Tax the big pol­luters, not work­ing peo­ple

Agri­cul­ture, trans­porta­tion ac­count for 65 per cent of P.E.I.’s green­house gases but will be ex­empt

The Guardian (Charlottetown) - - OPINION - BY LLOYD KERRY Lloyd Kerry, Char­lot­te­town has been a P.E.I. tax­payer for over 40 years with a strong con­cern for Is­land work­ing peo­ple.

Is there a more hated word than ‘taxes’? OK, ‘bank fees’ but that’s two words. The thing I hate most about taxes is that I have to pay them. It’s not an op­tion. And a new tax means I will have less money to spend. That means I spend less at lo­cal busi­nesses and that is not good for the econ­omy.

The other thing I hate about new taxes is it seems to in­di­cate a new lie by our lead­ers (I can say ‘lie’, I’m not in the leg­is­la­ture where there is a list of un­ac­cept­able words). For ex­am­ple, take Robert Ghiz and the prom­ise in the 2011 elec­tion not to in­tro­duce HST to P.E.I. OK, he says it was an­other Lib­eral. Same dif­fer­ence. It got ‘in­tro­duced’ (po­lit­i­cal term for ‘open your wal­let’).

Then those same Lib­er­als (I for­get which one) promised not to in­crease HST in the 2015 elec­tion. It got in­creased.

Let’s leave the past be­hind and move to the now in Canada. Sunny Ways Trudeau, king of the selfie and photo-op stood on the world stage in Paris and said Canada was go­ing to save the world from cli­mate change. Every­body loved his smile and his socks and thought all is right with the world. King Wade of the MacLauch­lan clan said he would fol­low his leader and bring the car­bon tax to P.E.I.

That’s where my blood pres­sure be­gins to rise. At the time MacLauch­lan said we will have a car­bon tax, CBC re­ported (Dec. 2016) “Agri­cul­ture and trans­porta­tion ac­counts for 65 per cent of P.E.I.’s green­house gas emis­sions, but MacLauch­lan said gas in the fish­ing and farm­ing sec­tors will be ex­empt.” Ex­empt? This shows you how se­ri­ous an ap­proach he’s tak­ing in the cli­mate change is­sue.

While we’re look­ing at the Is­land gov­ern­ment’s cli­mate change fight, let’s look at the two main pro­duc­ers of car­bon here on P.E.I. The first is en­ergy used in heat­ing our homes and busi­nesses. Re­mem­ber the win­ter of 2015? Cli­mate change, my butt. This cold weather is a given and we can all pat our politi­cians on the back when they sug­gest we buy more caulk­ing for the win­dows in the home­stead.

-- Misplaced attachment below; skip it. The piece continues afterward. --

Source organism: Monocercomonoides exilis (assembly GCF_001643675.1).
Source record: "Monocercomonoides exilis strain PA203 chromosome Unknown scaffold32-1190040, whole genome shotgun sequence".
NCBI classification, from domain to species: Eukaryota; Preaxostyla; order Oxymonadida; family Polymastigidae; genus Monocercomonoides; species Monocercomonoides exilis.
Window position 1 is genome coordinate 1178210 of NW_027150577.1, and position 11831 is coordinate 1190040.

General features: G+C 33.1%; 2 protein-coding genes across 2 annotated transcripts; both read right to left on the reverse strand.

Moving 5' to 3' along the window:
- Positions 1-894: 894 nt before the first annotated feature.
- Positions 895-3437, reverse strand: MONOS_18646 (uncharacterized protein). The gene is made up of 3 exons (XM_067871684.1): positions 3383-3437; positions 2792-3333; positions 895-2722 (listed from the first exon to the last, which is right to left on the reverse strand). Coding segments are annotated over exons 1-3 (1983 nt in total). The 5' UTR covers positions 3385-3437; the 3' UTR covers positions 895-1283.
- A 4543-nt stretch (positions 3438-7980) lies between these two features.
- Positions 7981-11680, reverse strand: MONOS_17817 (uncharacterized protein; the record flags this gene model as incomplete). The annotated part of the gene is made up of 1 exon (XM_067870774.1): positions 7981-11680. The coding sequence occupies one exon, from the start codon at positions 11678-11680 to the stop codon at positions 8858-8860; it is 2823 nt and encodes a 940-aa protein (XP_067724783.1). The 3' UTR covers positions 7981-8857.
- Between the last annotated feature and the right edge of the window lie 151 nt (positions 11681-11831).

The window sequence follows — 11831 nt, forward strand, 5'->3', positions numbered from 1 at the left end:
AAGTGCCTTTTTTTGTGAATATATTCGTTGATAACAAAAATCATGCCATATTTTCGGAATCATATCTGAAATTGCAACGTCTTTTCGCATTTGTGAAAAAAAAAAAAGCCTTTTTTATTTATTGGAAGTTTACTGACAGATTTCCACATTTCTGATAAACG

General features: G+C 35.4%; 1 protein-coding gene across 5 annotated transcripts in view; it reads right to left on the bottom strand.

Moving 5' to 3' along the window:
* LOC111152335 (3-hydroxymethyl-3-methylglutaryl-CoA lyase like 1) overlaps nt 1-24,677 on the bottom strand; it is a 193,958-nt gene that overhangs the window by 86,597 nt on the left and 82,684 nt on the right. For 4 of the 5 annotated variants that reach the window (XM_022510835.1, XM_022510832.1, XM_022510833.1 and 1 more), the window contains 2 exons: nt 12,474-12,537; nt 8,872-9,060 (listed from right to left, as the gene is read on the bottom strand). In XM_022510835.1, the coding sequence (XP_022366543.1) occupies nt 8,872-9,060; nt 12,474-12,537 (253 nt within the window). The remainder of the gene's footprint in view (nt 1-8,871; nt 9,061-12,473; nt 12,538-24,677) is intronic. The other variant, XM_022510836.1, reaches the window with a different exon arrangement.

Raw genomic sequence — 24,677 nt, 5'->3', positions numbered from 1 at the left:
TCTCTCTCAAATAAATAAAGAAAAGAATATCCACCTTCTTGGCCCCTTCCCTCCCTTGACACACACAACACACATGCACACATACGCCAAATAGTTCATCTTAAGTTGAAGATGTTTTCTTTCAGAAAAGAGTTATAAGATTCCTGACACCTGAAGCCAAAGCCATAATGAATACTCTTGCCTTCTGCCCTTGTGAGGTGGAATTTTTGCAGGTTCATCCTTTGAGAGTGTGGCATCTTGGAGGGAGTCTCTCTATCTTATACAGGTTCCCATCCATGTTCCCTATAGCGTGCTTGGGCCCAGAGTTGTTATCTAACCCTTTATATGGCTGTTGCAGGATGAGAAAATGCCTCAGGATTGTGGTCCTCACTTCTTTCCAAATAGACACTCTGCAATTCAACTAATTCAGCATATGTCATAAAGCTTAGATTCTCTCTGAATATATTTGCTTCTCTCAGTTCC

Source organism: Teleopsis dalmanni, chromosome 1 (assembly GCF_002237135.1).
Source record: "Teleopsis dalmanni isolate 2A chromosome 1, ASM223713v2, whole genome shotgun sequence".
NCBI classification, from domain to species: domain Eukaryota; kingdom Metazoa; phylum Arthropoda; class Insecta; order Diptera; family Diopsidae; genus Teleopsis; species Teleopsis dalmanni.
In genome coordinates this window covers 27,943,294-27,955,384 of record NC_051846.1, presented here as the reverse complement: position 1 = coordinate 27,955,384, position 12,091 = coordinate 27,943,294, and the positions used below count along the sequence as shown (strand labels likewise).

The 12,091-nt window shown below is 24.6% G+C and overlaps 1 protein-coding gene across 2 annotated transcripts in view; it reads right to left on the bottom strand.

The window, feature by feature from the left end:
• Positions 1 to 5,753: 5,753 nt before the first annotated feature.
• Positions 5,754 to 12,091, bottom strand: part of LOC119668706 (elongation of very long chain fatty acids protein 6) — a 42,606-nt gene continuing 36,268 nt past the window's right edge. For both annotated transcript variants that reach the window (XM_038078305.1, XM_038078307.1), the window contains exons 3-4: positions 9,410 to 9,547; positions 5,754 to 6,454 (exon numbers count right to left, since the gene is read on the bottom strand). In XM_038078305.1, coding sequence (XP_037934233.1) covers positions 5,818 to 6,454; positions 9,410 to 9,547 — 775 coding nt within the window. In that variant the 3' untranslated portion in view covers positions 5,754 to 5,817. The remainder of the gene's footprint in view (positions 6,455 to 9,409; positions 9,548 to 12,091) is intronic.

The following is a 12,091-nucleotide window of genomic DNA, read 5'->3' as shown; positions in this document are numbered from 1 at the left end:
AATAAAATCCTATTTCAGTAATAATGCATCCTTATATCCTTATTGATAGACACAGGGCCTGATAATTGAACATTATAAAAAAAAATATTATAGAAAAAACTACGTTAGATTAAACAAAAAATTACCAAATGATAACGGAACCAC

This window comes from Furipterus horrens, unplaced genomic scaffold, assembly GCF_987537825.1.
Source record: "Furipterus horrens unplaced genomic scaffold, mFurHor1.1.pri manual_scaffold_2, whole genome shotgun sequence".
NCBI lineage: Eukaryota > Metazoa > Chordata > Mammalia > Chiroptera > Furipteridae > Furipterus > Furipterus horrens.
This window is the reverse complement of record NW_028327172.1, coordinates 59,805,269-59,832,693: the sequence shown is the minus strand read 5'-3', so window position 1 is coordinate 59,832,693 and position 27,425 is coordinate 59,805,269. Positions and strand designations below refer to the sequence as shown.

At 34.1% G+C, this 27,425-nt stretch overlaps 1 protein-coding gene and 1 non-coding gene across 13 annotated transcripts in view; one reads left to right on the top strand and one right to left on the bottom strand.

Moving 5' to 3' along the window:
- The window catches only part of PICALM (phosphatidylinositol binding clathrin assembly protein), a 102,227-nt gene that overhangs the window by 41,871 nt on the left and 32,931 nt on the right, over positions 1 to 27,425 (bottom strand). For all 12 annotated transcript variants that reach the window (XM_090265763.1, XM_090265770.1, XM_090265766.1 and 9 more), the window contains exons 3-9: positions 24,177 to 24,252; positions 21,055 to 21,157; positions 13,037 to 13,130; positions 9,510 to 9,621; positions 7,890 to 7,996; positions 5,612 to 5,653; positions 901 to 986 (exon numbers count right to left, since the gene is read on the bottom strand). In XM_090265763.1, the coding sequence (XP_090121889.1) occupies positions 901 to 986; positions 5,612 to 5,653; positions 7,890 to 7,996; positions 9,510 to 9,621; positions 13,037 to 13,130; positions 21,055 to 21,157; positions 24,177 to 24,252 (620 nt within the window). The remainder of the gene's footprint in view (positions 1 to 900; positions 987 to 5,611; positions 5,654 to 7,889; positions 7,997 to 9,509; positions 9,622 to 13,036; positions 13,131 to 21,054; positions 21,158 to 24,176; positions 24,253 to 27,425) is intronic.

I tried to do some­thing about it in 2015; I got rid of my oil-spill-wait­ing-to-hap­pen oil tank and my car­bon-belching oil fur­nace and went with propane. Much cleaner, no chance of a spill. In­stead of a thank you let­ter from the premier for pro­duc­ing less pol­lu­tion, I get a kick in the teeth in the form of 10% more taxes on my en­ergy source. Huh? Aren’t we try­ing to save the planet here? I asked my MLA, Doug Cur­rie, if they were go­ing to rem­edy this. He said I wasn’t in the 95 per cent of Is­landers who use oil. Ex­cuse me?

Re­cently, lo­cal news has been talk­ing about the elec­tric ve­hi­cle ef­fi­cien­cyPEI. is tour­ing around the Is­land. Green Party leader Peter Be­van-Baker wants the prov­ince to bring back fi­nan­cial in­cen­tives, re­moved sev­eral years ago, to pur­chase elec­tric and elec­tric/ hy­brid cars.

The MacLauch­lan gov­ern­ment has said ‘they are con­sid­er­ing this as part of their cli­mate change strat­egy’. What that says to me is that if sub­si­dies are brought back, they will be paid for by a car­bon tax on gaso­line. This money will come out of the pock­ets of many low-in­come work­ing Is­landers who can barely af­ford to put over­priced gas in the fam­ily car now. This tax money will go into the pock­ets of those who, for the most part, can af­ford that shiny new elec­tric car with­out fi­nan­cial aid. Fair? You tell me.

So, Mr. Premier, if you bring in a car­bon tax, tax the right peo­ple. Tax those who pro­duce the most pol­lu­tion, the big busi­nesses, not work­ing peo­ple. These com­pa­nies claim fuel taxes on their cor­po­rate in­come tax. We work­ing peo­ple can­not.

And work­ing peo­ple vote.

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